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Optimizing Freight and Fuel Movement with Flow Analysis

From a single operator to an entire system, Volpe experts help transportation professionals understand how goods and people move today—and how they can move better in the future.

A single movement within a transportation network may be relatively simple. A truckload of soy beans moves from farm to biofuel refinery, for example. Or a busload of passengers travels from Boston to New York. But understanding the impacts that many individual movements have within larger transportation systems can help decision makers identify opportunities to maximize efficiency—saving time and money, and reducing emissions—and enhance safety.

U.S. DOT Volpe Center experts conduct flow analyses to provide transportation professionals with comprehensive and detailed understandings of transportation networks. These analyses are built on geographic information system (GIS) tools and methods for assigning flows on the transportation network.

Flow optimization is a kind of flow analysis that Volpe experts perform to find the best-case scenarios for specific transportation logistics situations.

The Volpe Center helps transportation professionals and transportation agencies at all levels better understand how transportation network operations can contribute to, or restrict, optimal movements. Understanding current constraints can also help identify opportunities for new roads, pipelines, and other transportation infrastructure.

Volpe Center flow analysis experts have worked with these agencies to enhance understanding of movements of freight and fuel:

  • Federal Aviation Administration
  • Federal Railroad Administration
  • U.S. Department of Agriculture
  • U.S. Department of Energy
  • U.S. Navy’s Office of Naval Research

Below is a snapshot of the Volpe Center’s flow analysis capabilities and future directions, including analyses for transportation resiliency to extreme weather, energy generation, and risk-based analyses.

Inside Network Flow Analyses

Flow analyses help logistics experts and decision makers understand how materials and people move over a transportation network. Volpe Center experts apply rules to identify the route a shipment will take from origin to destination. Rules might limit, for example, the types of cargo allowed on certain modes, or apply costs to move through a segment of the network, or through a facility.

Experts may also examine logistics flows that have already happened, to understand how the flow was executed and if there were alternative routes available. And flow analyses can shed light on future scenarios where transportation patterns are not yet set, to investigate specific behaviors over the network.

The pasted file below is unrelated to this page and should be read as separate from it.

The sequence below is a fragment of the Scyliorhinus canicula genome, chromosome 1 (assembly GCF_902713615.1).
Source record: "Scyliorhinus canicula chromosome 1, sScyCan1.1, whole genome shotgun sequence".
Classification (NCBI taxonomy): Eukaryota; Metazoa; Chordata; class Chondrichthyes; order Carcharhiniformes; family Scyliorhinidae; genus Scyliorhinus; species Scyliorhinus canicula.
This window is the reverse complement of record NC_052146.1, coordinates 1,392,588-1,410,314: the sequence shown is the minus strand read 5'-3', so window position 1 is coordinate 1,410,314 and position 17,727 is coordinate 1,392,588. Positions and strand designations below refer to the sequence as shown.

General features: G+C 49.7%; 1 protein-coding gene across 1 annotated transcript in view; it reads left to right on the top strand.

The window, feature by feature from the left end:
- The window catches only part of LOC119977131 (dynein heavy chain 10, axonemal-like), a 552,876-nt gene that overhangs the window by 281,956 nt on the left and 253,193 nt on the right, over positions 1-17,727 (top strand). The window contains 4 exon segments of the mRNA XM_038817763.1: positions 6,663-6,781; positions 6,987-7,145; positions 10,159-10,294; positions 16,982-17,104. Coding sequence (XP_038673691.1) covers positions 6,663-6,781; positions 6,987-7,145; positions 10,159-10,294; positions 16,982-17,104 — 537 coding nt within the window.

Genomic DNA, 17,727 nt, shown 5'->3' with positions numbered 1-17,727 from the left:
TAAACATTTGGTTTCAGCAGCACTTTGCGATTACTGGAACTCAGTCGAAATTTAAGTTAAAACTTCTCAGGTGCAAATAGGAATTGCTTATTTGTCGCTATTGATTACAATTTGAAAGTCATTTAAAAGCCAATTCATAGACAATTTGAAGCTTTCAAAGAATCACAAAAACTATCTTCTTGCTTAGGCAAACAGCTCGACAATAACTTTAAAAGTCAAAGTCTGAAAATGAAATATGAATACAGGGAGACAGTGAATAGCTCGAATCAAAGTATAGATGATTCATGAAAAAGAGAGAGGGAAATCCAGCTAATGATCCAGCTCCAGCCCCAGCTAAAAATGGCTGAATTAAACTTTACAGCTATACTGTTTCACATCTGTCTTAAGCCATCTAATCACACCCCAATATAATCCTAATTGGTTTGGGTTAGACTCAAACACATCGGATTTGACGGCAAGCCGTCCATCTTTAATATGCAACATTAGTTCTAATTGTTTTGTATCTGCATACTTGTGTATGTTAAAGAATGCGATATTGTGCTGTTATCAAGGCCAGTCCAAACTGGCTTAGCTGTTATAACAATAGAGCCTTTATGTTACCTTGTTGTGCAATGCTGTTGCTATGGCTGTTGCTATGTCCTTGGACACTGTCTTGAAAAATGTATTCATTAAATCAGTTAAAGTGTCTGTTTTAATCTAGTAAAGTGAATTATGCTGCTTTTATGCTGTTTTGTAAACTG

To conduct network flow analyses, the Volpe Center’s GIS team leverages its expertise in these areas, from the local to global scale and across all transportation modes:

  • Building custom, customizable, and flowable GIS analysis and mapping tools
  • Developing comparison tools, time series animations, and maps
  • Working with very large datasets, including conducting related analytics
  • Combining multiple transportation networks

Flow analyses make it easier to understand the financial, time, and emissions costs of moving through intermodal facilities, entry and exit points like airports and maritime ports, and across all elements of a transportation network.

Finding the Best Transportation Flow Patterns

There are many plausible approaches to moving freight across the country. Understanding the best solution based on key priorities can help decision makers evaluate potential benefits, detriments, and opportunities of future scenarios. Flow optimization helps find the best solution or best-case scenario for a given situation.

Transportation professionals involved in logistics often need to know how current transportation networks can contribute to, or restrict, optimal freight movements. These professionals in the public and private sectors need to evaluate the impacts of historical and future transportation movements:

  • How much fuel will be used for a particular movement?
  • What will the emissions be?
  • How much are the total shipping costs?
  • Which scenarios minimize safety risks?
  • What will happen to the network if new infrastructure is built?

Flow optimization builds on network flow analyses and helps transportation agencies make informed choices that minimize environmental and social risks from moving freight and fuel. Volpe has developed integrated modeling tools, such as the Freight and Fuel Transportation Optimization Tool (FTOT), to address those needs.

Watch video highlights of Volpe environmental biologist Dr. Kristin Lewis’ talk “U.S. DOT Volpe Center’s Freight/Fuel Transportation Optimization Tool: Exploring Future Energy Scenarios.”